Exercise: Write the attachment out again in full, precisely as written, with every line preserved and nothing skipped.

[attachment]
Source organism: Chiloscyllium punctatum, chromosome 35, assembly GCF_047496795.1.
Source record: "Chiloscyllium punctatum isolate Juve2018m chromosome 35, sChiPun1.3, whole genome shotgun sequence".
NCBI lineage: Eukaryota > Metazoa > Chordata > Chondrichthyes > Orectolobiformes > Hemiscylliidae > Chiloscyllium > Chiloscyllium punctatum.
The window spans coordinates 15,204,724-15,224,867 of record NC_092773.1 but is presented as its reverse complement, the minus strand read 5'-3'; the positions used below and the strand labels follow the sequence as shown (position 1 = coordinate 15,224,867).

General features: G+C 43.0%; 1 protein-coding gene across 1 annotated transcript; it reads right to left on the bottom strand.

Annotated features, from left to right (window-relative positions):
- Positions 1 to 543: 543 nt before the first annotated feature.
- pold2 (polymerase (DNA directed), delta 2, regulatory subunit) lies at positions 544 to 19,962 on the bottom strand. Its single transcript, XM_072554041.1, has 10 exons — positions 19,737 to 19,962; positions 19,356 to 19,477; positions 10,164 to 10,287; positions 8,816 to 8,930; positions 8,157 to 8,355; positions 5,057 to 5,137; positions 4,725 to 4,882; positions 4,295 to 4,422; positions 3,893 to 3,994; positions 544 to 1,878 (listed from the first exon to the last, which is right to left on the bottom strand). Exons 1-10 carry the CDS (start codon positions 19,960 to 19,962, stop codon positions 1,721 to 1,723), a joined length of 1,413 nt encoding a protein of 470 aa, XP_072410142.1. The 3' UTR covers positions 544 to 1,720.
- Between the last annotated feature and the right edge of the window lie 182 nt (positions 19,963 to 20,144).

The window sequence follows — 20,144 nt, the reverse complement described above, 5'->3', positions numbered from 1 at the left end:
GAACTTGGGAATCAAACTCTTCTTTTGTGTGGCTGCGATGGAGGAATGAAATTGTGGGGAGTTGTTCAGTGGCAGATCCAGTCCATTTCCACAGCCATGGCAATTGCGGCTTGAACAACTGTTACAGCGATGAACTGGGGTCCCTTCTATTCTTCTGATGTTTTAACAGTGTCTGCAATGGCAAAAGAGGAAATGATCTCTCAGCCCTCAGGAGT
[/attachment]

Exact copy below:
Source organism: Chiloscyllium punctatum, chromosome 35, assembly GCF_047496795.1.
Source record: "Chiloscyllium punctatum isolate Juve2018m chromosome 35, sChiPun1.3, whole genome shotgun sequence".
NCBI lineage: Eukaryota > Metazoa > Chordata > Chondrichthyes > Orectolobiformes > Hemiscylliidae > Chiloscyllium > Chiloscyllium punctatum.
The window spans coordinates 15,204,724-15,224,867 of record NC_092773.1 but is presented as its reverse complement, the minus strand read 5'-3'; the positions used below and the strand labels follow the sequence as shown (position 1 = coordinate 15,224,867).

General features: G+C 43.0%; 1 protein-coding gene across 1 annotated transcript; it reads right to left on the bottom strand.

Annotated features, from left to right (window-relative positions):
- Positions 1 to 543: 543 nt before the first annotated feature.
- pold2 (polymerase (DNA directed), delta 2, regulatory subunit) lies at positions 544 to 19,962 on the bottom strand. Its single transcript, XM_072554041.1, has 10 exons — positions 19,737 to 19,962; positions 19,356 to 19,477; positions 10,164 to 10,287; positions 8,816 to 8,930; positions 8,157 to 8,355; positions 5,057 to 5,137; positions 4,725 to 4,882; positions 4,295 to 4,422; positions 3,893 to 3,994; positions 544 to 1,878 (listed from the first exon to the last, which is right to left on the bottom strand). Exons 1-10 carry the CDS (start codon positions 19,960 to 19,962, stop codon positions 1,721 to 1,723), a joined length of 1,413 nt encoding a protein of 470 aa, XP_072410142.1. The 3' UTR covers positions 544 to 1,720.
- Between the last annotated feature and the right edge of the window lie 182 nt (positions 19,963 to 20,144).

The window sequence follows — 20,144 nt, the reverse complement described above, 5'->3', positions numbered from 1 at the left end:
GAACTTGGGAATCAAACTCTTCTTTTGTGTGGCTGCGATGGAGGAATGAAATTGTGGGGAGTTGTTCAGTGGCAGATCCAGTCCATTTCCACAGCCATGGCAATTGCGGCTTGAACAACTGTTACAGCGATGAACTGGGGTCCCTTCTATTCTTCTGATGTTTTAACAGTGTCTGCAATGGCAAAAGAGGAAATGATCTCTCAGCCCTCAGGAGT